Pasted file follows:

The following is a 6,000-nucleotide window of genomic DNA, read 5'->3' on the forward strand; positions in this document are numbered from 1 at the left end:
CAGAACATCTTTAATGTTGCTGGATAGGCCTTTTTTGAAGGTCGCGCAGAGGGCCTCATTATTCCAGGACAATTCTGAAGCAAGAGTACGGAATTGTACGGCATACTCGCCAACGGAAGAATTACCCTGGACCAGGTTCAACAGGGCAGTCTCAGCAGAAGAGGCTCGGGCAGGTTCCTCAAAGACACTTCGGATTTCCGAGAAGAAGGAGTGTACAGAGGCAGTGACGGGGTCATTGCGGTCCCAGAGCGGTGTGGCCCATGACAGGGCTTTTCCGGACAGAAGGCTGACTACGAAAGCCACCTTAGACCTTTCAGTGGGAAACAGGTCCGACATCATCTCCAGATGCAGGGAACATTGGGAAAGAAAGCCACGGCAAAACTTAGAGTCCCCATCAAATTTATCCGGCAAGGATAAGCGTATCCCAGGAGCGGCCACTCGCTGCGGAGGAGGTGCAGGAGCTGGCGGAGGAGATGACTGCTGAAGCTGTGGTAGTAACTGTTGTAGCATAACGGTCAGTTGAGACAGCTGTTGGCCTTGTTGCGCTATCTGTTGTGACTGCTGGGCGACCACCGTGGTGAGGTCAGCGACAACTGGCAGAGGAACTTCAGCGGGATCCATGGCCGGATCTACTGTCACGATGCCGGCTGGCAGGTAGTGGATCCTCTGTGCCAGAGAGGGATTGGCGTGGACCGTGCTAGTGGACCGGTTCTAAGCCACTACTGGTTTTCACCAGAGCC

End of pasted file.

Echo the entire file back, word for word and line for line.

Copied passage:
The following is a 6,000-nucleotide window of genomic DNA, read 5'->3' on the forward strand; positions in this document are numbered from 1 at the left end:
CAGAACATCTTTAATGTTGCTGGATAGGCCTTTTTTGAAGGTCGCGCAGAGGGCCTCATTATTCCAGGACAATTCTGAAGCAAGAGTACGGAATTGTACGGCATACTCGCCAACGGAAGAATTACCCTGGACCAGGTTCAACAGGGCAGTCTCAGCAGAAGAGGCTCGGGCAGGTTCCTCAAAGACACTTCGGATTTCCGAGAAGAAGGAGTGTACAGAGGCAGTGACGGGGTCATTGCGGTCCCAGAGCGGTGTGGCCCATGACAGGGCTTTTCCGGACAGAAGGCTGACTACGAAAGCCACCTTAGACCTTTCAGTGGGAAACAGGTCCGACATCATCTCCAGATGCAGGGAACATTGGGAAAGAAAGCCACGGCAAAACTTAGAGTCCCCATCAAATTTATCCGGCAAGGATAAGCGTATCCCAGGAGCGGCCACTCGCTGCGGAGGAGGTGCAGGAGCTGGCGGAGGAGATGACTGCTGAAGCTGTGGTAGTAACTGTTGTAGCATAACGGTCAGTTGAGACAGCTGTTGGCCTTGTTGCGCTATCTGTTGTGACTGCTGGGCGACCACCGTGGTGAGGTCAGCGACAACTGGCAGAGGAACTTCAGCGGGATCCATGGCCGGATCTACTGTCACGATGCCGGCTGGCAGGTAGTGGATCCTCTGTGCCAGAGAGGGATTGGCGTGGACCGTGCTAGTGGACCGGTTCTAAGCCACTACTGGTTTTCACCAGAGCC